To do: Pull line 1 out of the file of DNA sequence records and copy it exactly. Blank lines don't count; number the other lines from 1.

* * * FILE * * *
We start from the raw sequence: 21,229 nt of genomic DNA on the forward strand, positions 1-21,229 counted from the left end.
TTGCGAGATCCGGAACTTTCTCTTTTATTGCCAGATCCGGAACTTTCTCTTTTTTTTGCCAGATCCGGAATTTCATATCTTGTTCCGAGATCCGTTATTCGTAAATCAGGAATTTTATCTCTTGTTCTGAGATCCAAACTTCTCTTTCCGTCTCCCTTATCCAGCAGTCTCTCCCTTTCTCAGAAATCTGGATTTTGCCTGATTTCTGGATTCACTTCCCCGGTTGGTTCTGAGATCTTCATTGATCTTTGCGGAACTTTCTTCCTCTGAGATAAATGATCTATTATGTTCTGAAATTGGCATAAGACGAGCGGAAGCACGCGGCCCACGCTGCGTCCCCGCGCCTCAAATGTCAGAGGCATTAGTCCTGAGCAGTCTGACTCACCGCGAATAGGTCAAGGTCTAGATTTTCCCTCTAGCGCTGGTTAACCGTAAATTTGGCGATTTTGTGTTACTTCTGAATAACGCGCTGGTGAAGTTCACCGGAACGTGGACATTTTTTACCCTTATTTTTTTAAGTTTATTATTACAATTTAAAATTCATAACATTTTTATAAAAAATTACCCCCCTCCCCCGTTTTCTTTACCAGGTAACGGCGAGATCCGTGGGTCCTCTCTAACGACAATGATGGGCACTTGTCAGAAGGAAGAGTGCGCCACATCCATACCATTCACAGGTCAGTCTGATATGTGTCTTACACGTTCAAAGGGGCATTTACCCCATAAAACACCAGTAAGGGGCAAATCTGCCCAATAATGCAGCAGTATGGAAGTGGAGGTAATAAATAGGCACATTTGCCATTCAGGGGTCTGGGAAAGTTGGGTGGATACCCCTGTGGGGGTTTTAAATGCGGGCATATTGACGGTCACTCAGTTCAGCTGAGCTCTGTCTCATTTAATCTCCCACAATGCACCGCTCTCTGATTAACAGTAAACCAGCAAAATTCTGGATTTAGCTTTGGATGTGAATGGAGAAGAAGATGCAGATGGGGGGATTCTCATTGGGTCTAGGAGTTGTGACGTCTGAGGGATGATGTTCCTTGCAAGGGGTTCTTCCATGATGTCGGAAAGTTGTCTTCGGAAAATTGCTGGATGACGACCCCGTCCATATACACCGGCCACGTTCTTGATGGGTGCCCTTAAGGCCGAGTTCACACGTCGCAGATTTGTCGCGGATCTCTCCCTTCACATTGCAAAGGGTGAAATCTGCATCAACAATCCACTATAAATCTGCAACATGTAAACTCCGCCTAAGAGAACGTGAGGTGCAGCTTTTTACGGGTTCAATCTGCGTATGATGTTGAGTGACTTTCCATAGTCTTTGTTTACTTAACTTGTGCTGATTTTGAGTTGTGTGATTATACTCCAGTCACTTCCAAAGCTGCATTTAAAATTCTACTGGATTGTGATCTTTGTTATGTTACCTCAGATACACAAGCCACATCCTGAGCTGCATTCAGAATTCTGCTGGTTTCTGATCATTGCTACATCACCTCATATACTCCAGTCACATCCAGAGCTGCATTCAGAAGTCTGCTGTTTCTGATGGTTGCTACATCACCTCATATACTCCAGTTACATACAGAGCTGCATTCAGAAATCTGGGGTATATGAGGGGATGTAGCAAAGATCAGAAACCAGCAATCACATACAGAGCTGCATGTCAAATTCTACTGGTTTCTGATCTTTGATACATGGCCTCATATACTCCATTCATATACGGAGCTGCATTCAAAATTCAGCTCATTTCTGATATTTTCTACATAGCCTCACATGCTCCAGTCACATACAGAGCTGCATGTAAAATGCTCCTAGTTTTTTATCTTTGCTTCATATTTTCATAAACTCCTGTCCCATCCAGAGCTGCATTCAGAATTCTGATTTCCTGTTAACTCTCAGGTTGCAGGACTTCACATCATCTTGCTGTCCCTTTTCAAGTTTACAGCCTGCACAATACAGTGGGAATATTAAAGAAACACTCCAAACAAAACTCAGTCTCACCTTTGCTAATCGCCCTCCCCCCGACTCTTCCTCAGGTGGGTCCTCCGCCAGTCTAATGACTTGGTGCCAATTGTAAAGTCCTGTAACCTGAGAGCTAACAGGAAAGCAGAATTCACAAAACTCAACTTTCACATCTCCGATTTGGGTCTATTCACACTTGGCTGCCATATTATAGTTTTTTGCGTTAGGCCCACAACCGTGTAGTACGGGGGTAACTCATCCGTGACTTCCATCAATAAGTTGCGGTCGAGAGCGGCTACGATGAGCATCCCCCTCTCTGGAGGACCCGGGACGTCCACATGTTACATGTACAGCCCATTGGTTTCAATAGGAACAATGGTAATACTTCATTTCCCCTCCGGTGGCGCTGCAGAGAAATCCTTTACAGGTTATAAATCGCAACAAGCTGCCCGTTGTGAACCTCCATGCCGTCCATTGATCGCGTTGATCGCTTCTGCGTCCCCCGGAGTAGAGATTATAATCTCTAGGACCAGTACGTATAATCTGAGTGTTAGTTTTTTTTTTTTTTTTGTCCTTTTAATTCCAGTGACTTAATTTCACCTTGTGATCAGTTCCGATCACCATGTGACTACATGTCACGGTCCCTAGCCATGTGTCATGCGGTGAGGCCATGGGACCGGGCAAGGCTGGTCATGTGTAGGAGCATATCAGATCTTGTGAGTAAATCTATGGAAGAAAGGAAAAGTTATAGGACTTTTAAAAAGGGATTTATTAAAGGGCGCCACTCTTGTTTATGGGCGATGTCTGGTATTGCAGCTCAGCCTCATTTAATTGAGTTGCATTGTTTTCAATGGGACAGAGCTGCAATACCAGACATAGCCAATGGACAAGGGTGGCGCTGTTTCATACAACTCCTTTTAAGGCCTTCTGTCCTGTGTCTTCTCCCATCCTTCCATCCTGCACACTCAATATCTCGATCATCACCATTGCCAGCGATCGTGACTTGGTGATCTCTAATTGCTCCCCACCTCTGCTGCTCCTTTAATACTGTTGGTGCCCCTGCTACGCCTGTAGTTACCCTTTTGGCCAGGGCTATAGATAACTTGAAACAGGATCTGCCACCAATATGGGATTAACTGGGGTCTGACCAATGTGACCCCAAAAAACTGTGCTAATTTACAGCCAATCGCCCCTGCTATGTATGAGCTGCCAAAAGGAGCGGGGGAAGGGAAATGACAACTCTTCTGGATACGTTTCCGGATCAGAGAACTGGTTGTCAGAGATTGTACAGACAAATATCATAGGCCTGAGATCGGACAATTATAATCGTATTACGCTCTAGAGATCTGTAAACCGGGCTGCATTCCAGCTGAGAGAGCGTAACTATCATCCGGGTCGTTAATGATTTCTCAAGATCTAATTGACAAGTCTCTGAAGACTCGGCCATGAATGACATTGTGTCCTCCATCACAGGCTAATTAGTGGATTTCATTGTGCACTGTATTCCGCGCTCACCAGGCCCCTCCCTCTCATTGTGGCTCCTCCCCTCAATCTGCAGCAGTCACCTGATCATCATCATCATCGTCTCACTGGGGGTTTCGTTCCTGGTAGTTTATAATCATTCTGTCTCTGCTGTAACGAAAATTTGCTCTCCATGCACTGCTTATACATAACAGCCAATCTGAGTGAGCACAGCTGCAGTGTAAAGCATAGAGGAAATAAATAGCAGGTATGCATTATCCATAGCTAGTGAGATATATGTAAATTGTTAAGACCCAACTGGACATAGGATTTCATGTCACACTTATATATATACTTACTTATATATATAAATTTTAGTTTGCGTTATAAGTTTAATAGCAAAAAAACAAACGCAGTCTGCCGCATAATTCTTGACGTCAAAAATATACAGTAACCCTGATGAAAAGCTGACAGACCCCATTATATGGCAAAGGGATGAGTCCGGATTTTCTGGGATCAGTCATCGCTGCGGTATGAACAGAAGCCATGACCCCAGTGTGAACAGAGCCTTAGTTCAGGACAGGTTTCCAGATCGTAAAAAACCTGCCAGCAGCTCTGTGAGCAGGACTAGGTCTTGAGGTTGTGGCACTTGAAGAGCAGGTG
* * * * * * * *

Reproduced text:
We start from the raw sequence: 21,229 nt of genomic DNA on the forward strand, positions 1-21,229 counted from the left end.